Hurricane Delta, a powerful Category 3 storm, is forecast to make landfall Friday evening near Lake Charles, Louisiana, just six weeks after Hurricane Laura struck the same area.
It would mark the first time on record that a major hurricane hit the same location twice in one season.
Delta was churning through the Gulf of Mexico toward the Louisiana coast packing maximum sustained winds of 120 mph on Friday morning.
It is expected to move ashore by Friday evening, bringing a life-threatening storm surge of up to 11 feet.
"The combination of a dangerous storm surge and the tide will cause normally dry areas near the coast to be flooded by rising waters moving inland from the shoreline," the National Hurricane Center said.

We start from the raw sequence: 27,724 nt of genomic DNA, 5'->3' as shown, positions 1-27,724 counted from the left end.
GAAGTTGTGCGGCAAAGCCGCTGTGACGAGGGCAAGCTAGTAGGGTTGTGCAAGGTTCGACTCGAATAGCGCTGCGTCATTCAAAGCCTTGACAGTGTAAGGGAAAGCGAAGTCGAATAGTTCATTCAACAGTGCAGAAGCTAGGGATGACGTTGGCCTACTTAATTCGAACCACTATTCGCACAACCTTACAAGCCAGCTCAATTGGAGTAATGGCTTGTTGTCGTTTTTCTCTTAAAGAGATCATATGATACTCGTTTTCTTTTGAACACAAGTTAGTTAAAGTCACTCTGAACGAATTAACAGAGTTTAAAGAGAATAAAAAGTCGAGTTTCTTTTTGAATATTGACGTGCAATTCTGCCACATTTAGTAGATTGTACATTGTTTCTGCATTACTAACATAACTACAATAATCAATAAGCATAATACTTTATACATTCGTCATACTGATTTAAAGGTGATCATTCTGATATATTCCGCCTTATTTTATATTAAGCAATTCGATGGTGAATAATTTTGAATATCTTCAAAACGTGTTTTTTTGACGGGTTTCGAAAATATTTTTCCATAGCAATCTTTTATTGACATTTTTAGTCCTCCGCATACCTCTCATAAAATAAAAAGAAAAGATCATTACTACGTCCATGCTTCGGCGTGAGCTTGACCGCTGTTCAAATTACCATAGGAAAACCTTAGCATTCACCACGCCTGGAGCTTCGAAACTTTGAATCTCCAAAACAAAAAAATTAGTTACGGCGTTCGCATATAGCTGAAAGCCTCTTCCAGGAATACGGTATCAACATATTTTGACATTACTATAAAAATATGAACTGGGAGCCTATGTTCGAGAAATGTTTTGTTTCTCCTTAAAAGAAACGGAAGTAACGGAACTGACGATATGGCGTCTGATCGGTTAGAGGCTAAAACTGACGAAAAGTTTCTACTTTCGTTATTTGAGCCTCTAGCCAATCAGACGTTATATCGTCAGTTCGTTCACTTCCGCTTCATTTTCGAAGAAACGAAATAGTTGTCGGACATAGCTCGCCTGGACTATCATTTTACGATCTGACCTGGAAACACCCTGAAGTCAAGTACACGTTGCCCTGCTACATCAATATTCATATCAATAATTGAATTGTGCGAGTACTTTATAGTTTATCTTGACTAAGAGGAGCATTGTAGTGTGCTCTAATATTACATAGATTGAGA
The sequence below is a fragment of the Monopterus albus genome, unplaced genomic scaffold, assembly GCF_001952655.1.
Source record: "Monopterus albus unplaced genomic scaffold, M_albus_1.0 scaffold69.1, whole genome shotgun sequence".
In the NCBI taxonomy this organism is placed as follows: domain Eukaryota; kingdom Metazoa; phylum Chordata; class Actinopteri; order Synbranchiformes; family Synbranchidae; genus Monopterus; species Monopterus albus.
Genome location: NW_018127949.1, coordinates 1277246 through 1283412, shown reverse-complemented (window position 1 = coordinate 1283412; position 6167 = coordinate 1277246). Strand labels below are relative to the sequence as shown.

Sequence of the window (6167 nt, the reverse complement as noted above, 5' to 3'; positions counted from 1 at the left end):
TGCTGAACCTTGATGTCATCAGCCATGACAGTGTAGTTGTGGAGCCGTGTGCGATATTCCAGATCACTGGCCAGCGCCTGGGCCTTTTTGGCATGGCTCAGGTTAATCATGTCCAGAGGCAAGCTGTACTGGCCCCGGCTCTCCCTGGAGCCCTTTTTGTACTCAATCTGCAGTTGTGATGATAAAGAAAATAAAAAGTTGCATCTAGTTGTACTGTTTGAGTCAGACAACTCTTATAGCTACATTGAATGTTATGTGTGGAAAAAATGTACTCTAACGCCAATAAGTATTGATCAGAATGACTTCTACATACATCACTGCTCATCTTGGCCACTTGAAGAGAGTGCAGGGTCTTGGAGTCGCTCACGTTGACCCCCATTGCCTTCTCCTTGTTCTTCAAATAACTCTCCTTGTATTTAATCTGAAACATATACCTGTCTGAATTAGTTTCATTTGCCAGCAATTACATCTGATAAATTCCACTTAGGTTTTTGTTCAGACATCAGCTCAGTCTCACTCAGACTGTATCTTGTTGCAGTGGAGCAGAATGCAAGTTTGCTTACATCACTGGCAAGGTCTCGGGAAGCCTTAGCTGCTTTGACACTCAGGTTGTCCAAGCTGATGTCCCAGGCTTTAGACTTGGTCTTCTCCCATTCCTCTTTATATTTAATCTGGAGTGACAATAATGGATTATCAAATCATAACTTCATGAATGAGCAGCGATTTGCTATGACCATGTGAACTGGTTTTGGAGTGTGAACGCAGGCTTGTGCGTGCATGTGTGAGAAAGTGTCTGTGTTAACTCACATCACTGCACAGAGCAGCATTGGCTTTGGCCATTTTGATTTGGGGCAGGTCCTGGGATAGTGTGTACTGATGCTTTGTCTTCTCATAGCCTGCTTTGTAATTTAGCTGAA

Six million people from Louisiana to Mississippi and western Tennessee were under flash flood watches Friday morning.
Delta's sights were set on southwestern Louisiana around Lake Charles, just 14 miles east of where Hurricane Laura struck in late August.
Lake Charles is in the heart of a part of the state known as Cajun country, a historically French-influenced area.
Local residents told NBC News people there are weary of powerful hurricanes this season.
"Emotionally, I think everybody is just battered and worn down right now," one Louisiana resident told NBC News.
Hurricane Laura ripped roofs off many homes and cut trailers in half. About 20 percent of homes in that area still have blue tarps as temporary roofs after that storm.
Strong waves and high winds from Delta had already begun along the coast Friday morning, and forecasters expect these to intensify throughout the day and into the evening.
By afternoon, the storm's strongest winds — the wall around the core of the cyclone — is forecast to move ashore with wind gusts of up to 90 mph.